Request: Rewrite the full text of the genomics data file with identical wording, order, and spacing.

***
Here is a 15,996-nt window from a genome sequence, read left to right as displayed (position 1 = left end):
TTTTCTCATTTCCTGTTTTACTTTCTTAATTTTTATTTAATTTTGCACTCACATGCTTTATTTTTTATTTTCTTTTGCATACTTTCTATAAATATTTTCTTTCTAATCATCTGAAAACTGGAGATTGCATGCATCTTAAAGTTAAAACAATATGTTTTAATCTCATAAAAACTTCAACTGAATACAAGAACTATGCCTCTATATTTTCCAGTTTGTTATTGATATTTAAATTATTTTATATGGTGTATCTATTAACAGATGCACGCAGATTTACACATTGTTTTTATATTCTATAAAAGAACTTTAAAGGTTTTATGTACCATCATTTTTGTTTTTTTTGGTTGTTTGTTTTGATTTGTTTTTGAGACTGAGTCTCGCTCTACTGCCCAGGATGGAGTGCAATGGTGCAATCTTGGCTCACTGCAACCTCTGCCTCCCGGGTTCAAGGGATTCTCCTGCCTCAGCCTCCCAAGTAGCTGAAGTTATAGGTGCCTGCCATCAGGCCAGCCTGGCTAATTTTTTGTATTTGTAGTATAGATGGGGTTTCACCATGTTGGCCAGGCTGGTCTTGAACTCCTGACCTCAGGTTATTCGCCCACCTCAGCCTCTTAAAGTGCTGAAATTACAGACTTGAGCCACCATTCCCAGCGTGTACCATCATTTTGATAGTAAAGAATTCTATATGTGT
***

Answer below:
Here is a 15,996-nt window from a genome sequence, read left to right as displayed (position 1 = left end):
TTTTCTCATTTCCTGTTTTACTTTCTTAATTTTTATTTAATTTTGCACTCACATGCTTTATTTTTTATTTTCTTTTGCATACTTTCTATAAATATTTTCTTTCTAATCATCTGAAAACTGGAGATTGCATGCATCTTAAAGTTAAAACAATATGTTTTAATCTCATAAAAACTTCAACTGAATACAAGAACTATGCCTCTATATTTTCCAGTTTGTTATTGATATTTAAATTATTTTATATGGTGTATCTATTAACAGATGCACGCAGATTTACACATTGTTTTTATATTCTATAAAAGAACTTTAAAGGTTTTATGTACCATCATTTTTGTTTTTTTTGGTTGTTTGTTTTGATTTGTTTTTGAGACTGAGTCTCGCTCTACTGCCCAGGATGGAGTGCAATGGTGCAATCTTGGCTCACTGCAACCTCTGCCTCCCGGGTTCAAGGGATTCTCCTGCCTCAGCCTCCCAAGTAGCTGAAGTTATAGGTGCCTGCCATCAGGCCAGCCTGGCTAATTTTTTGTATTTGTAGTATAGATGGGGTTTCACCATGTTGGCCAGGCTGGTCTTGAACTCCTGACCTCAGGTTATTCGCCCACCTCAGCCTCTTAAAGTGCTGAAATTACAGACTTGAGCCACCATTCCCAGCGTGTACCATCATTTTGATAGTAAAGAATTCTATATGTGT